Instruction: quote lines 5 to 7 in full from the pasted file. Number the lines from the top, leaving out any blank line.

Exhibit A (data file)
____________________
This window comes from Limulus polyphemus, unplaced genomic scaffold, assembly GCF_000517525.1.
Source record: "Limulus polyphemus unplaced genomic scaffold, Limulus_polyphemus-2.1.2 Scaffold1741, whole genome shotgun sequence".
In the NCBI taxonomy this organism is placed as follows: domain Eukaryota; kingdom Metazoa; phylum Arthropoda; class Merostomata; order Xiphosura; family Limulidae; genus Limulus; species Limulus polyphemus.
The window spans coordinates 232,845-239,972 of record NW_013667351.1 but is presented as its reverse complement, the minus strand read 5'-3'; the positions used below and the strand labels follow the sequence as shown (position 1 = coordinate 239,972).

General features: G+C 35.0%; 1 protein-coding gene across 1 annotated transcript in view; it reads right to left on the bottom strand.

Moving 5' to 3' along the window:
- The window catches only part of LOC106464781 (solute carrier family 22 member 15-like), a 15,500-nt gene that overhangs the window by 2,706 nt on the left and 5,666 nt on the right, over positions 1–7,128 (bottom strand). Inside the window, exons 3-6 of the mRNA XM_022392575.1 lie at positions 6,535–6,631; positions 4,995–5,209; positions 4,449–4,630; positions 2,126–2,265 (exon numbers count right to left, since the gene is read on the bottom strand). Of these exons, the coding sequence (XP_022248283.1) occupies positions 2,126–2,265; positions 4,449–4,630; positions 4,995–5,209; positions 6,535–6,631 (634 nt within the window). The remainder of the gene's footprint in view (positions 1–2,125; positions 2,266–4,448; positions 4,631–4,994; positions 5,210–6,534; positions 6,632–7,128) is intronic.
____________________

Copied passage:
General features: G+C 35.0%; 1 protein-coding gene across 1 annotated transcript in view; it reads right to left on the bottom strand.

Moving 5' to 3' along the window:
- The window catches only part of LOC106464781 (solute carrier family 22 member 15-like), a 15,500-nt gene that overhangs the window by 2,706 nt on the left and 5,666 nt on the right, over positions 1–7,128 (bottom strand). Inside the window, exons 3-6 of the mRNA XM_022392575.1 lie at positions 6,535–6,631; positions 4,995–5,209; positions 4,449–4,630; positions 2,126–2,265 (exon numbers count right to left, since the gene is read on the bottom strand). Of these exons, the coding sequence (XP_022248283.1) occupies positions 2,126–2,265; positions 4,449–4,630; positions 4,995–5,209; positions 6,535–6,631 (634 nt within the window). The remainder of the gene's footprint in view (positions 1–2,125; positions 2,266–4,448; positions 4,631–4,994; positions 5,210–6,534; positions 6,632–7,128) is intronic.